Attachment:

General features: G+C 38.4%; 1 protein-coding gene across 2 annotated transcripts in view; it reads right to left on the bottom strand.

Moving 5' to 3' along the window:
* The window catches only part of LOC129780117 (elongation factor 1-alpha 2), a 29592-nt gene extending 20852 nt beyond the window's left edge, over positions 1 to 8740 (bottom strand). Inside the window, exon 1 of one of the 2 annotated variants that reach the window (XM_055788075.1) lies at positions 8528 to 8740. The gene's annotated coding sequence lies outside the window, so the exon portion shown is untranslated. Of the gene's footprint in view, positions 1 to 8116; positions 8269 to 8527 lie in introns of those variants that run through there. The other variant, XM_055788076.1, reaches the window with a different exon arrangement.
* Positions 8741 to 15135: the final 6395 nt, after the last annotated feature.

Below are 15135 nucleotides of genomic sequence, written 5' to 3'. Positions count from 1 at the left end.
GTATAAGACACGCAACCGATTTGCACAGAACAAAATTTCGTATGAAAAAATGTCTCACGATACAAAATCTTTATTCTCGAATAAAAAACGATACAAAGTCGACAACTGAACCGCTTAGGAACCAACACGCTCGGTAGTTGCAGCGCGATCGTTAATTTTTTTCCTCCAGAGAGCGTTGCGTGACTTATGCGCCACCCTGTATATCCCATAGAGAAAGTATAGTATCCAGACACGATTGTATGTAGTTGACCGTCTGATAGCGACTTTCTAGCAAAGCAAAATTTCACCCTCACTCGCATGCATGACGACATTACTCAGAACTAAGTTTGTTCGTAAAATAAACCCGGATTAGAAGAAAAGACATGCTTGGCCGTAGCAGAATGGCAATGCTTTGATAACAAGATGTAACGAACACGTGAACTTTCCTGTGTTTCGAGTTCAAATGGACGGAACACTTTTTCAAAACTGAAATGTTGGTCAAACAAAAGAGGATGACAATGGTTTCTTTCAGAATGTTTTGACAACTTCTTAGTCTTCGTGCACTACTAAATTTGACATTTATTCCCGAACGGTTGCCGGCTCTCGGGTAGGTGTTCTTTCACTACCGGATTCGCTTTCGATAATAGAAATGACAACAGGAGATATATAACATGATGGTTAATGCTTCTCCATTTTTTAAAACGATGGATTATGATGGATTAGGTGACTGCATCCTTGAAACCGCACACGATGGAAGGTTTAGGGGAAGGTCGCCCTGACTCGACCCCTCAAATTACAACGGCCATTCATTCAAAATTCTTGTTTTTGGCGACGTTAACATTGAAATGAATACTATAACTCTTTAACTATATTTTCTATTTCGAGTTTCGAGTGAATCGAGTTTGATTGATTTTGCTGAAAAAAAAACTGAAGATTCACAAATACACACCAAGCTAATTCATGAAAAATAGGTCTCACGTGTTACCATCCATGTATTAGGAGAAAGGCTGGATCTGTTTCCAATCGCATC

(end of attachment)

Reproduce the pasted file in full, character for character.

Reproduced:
General features: G+C 38.4%; 1 protein-coding gene across 2 annotated transcripts in view; it reads right to left on the bottom strand.

Moving 5' to 3' along the window:
* The window catches only part of LOC129780117 (elongation factor 1-alpha 2), a 29592-nt gene extending 20852 nt beyond the window's left edge, over positions 1 to 8740 (bottom strand). Inside the window, exon 1 of one of the 2 annotated variants that reach the window (XM_055788075.1) lies at positions 8528 to 8740. The gene's annotated coding sequence lies outside the window, so the exon portion shown is untranslated. Of the gene's footprint in view, positions 1 to 8116; positions 8269 to 8527 lie in introns of those variants that run through there. The other variant, XM_055788076.1, reaches the window with a different exon arrangement.
* Positions 8741 to 15135: the final 6395 nt, after the last annotated feature.

Below are 15135 nucleotides of genomic sequence, written 5' to 3'. Positions count from 1 at the left end.
GTATAAGACACGCAACCGATTTGCACAGAACAAAATTTCGTATGAAAAAATGTCTCACGATACAAAATCTTTATTCTCGAATAAAAAACGATACAAAGTCGACAACTGAACCGCTTAGGAACCAACACGCTCGGTAGTTGCAGCGCGATCGTTAATTTTTTTCCTCCAGAGAGCGTTGCGTGACTTATGCGCCACCCTGTATATCCCATAGAGAAAGTATAGTATCCAGACACGATTGTATGTAGTTGACCGTCTGATAGCGACTTTCTAGCAAAGCAAAATTTCACCCTCACTCGCATGCATGACGACATTACTCAGAACTAAGTTTGTTCGTAAAATAAACCCGGATTAGAAGAAAAGACATGCTTGGCCGTAGCAGAATGGCAATGCTTTGATAACAAGATGTAACGAACACGTGAACTTTCCTGTGTTTCGAGTTCAAATGGACGGAACACTTTTTCAAAACTGAAATGTTGGTCAAACAAAAGAGGATGACAATGGTTTCTTTCAGAATGTTTTGACAACTTCTTAGTCTTCGTGCACTACTAAATTTGACATTTATTCCCGAACGGTTGCCGGCTCTCGGGTAGGTGTTCTTTCACTACCGGATTCGCTTTCGATAATAGAAATGACAACAGGAGATATATAACATGATGGTTAATGCTTCTCCATTTTTTAAAACGATGGATTATGATGGATTAGGTGACTGCATCCTTGAAACCGCACACGATGGAAGGTTTAGGGGAAGGTCGCCCTGACTCGACCCCTCAAATTACAACGGCCATTCATTCAAAATTCTTGTTTTTGGCGACGTTAACATTGAAATGAATACTATAACTCTTTAACTATATTTTCTATTTCGAGTTTCGAGTGAATCGAGTTTGATTGATTTTGCTGAAAAAAAAACTGAAGATTCACAAATACACACCAAGCTAATTCATGAAAAATAGGTCTCACGTGTTACCATCCATGTATTAGGAGAAAGGCTGGATCTGTTTCCAATCGCATC